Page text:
Male pregnancy is restricted to seahorses, pipefish and their relatives — the family Syngnathidae — in which the young are nurtured in the male’s brood pouch. These broody males do more than just act as a passive incubator, as Kimberly Paczolt and Adam Jones show in new research. It is already known that the brood pouch is a complex structure that nurtures the developing young. But as it nurtures, so can it weed. In the Gulf pipefish Syngnathus scovelli, males are shown to be capable of selectively aborting embryos from females perceived as less attractive, saving resources for more promising prospects encountered later. This is the only known example of postcopulatory sexual conflict in a sex-reversed species. [Letter p. 401; News & Views p. 364; www.nature.com/podcast]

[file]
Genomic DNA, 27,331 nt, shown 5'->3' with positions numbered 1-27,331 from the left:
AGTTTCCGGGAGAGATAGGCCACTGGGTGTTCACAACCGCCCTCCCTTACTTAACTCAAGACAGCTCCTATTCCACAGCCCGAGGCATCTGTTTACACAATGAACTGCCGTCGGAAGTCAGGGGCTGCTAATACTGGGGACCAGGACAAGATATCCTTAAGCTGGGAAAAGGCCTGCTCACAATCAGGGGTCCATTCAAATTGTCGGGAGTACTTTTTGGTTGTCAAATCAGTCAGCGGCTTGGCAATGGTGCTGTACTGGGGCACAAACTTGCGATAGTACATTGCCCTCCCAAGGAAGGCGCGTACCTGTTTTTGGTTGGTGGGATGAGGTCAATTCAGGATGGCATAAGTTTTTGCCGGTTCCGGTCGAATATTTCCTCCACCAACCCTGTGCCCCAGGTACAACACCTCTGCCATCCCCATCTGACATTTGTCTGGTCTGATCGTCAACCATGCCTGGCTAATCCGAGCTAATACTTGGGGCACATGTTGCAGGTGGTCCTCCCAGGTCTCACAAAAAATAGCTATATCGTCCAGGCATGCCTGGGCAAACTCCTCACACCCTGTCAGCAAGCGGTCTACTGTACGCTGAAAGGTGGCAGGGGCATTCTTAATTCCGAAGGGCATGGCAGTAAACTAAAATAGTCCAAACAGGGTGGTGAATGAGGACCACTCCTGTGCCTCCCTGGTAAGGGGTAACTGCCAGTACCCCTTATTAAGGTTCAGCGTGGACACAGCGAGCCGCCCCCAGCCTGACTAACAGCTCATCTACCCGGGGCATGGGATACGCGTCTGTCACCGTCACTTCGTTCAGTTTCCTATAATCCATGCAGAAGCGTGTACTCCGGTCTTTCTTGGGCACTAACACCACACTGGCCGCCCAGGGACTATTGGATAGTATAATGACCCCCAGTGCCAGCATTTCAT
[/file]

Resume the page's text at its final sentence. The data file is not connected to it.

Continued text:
- (News & Views p364, doi: 10.1038/464364a)
- Post-copulatory sexual selection and sexual conflict in the evolution of male pregnancy (Letter p401, doi: 10.1038/nature08861)
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